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Denair Unified remains divided; January report may induce change
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As the contentious Denair Unified School District turns the corner into a new year, one thing remains the same: The Denair Unified Teachers Union and the District do not agree on the fundamental facts of the District’s fiscal crisis. 

While it is difficult to pinpoint one event or time that precipitated the ongoing thorny relationship between the union and the District, both DUTA and the District believe that they are giving their best to resolve the situation. DUSD has dwindled into a severe financial red zone leading to the intervention of the state agency Financial Crisis and Management Assistance Team and a June 30 deadline by the Stanislaus County of Education, which will not administer funds after that point. With debts topping $1 million and encroaching changes, there is a large discrepancy between what each party believes they need to sacrifice to move the District forward.

“We are willing to give what’s necessary to keep the District out of state receivership. To make everything transparent and clear, that is about 4 percent,” said DUTA President Barry Cole.

The District’s initial offer was more than twice that at 11.05 percent and still stands on the table as their best and last final offer.  Whether this is imposed or not will be determined after the fact-finding report is released in early January. Fact-finding is the third step in the negotiations process which produces an option for the district to implement based on a plan a panel composed of a representative from the union, a representative from the District, and a third party representative.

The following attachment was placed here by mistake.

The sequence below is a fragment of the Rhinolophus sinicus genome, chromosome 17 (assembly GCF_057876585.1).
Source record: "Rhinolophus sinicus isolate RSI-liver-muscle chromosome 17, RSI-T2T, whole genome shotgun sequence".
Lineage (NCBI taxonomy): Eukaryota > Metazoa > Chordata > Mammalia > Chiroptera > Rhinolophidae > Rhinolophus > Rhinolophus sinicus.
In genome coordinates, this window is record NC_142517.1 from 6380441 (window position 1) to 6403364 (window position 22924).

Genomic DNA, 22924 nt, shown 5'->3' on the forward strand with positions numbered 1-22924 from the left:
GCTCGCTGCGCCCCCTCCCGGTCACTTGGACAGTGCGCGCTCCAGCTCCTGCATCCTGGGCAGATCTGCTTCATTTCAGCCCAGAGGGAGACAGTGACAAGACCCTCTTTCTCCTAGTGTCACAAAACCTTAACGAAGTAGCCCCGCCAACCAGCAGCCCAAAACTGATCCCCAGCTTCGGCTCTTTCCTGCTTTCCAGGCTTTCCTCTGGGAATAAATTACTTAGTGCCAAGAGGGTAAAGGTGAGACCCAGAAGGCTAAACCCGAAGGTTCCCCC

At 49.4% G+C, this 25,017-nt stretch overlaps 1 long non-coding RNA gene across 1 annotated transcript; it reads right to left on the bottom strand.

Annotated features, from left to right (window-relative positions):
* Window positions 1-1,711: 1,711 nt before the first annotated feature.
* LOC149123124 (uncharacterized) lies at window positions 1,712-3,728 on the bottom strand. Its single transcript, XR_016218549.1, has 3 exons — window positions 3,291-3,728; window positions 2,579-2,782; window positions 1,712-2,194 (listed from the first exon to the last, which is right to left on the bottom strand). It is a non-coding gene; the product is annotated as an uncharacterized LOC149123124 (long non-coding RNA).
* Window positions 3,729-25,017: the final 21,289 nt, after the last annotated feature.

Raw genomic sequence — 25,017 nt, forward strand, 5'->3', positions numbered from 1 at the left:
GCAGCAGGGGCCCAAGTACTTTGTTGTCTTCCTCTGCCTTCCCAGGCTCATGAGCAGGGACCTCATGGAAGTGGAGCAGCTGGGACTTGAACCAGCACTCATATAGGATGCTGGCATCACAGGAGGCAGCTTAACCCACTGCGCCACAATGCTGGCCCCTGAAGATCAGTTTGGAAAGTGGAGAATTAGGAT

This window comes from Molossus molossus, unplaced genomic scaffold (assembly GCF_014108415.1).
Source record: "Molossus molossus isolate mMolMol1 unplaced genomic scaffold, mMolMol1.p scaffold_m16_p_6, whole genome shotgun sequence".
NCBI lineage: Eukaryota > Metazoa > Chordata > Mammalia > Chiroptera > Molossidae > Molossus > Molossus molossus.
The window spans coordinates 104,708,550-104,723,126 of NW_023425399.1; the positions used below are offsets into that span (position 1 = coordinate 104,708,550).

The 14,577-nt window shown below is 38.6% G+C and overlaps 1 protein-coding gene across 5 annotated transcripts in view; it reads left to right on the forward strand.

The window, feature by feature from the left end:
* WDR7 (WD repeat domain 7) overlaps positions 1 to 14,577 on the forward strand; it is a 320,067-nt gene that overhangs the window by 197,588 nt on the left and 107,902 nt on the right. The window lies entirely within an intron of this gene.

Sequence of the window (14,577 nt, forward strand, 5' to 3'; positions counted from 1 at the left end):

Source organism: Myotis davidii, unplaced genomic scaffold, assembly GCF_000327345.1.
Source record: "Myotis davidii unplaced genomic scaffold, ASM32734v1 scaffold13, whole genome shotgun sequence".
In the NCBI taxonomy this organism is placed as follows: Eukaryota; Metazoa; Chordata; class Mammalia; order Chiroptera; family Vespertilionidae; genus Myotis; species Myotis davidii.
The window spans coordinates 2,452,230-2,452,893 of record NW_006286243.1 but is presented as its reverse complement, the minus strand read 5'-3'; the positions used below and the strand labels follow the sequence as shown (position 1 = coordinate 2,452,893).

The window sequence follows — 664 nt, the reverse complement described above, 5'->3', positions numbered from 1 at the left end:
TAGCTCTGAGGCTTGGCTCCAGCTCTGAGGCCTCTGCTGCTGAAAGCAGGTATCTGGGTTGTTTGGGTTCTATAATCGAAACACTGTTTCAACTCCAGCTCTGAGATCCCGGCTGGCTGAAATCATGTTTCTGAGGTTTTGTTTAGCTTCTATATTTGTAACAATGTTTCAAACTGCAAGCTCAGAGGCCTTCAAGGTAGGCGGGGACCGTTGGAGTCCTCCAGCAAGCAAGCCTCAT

“Once you exhaust the fact-finding, once the report is done, the Board can unilaterally impose the last best or unilaterally impose the report. They are in control, they own the District. That is what I had to tell the Board last April,” said Hanline.

Cole said that achieving progress through the fact-finding report is not ideal but neither is striking.

“I am very confident that the District will not be taken over by the state,” said Cole. “Regardless of what the report says there are still a lot of options that DUTA has. We’re prepared to do whatever is necessary to prevent unnecessary pay cuts to our checks. We’ll take the pay cut and we’ve offered more than what we know is necessary even by District numbers.”

District numbers have not been consistent according to Cole, who said the irregularity in information is reflective of Hanline’s leadership. At the Dec. 12 board meeting Cole declared a vote of no confidence by DUTA, as 86 percent of the teachers voted no confidence while the remaining 14 percent abstained from voting. Hanline acknowledged that the Board understands DUTA’s concern, which is why the Board is indicating that they will implement the fact-finding report.

 “I think they recognize why DUTA doesn’t trust the District’s numbers. I think with Doug and myself, this Board trusts the numbers, but they understand why they don’t,” said Hanline. “The Board and four of them I think, now said that they will impose the report. They said they’re going to trust the process. They’re going to trust that the panel will come up with a solution that will ensure that they will not be taken over by the state.”

If the Board does not implement the report, they can impose their last, best and final offer which includes an 11.05 percent cut to teacher’s salaries and the union is also able to strike. If the union does strike, the District has a plan set in place.

 “We’re going to run school,” said Hanline. “We’re going to bring in 70 subs. We’re developing a curriculum that is for the kids, the students. We’re going to do quality school.”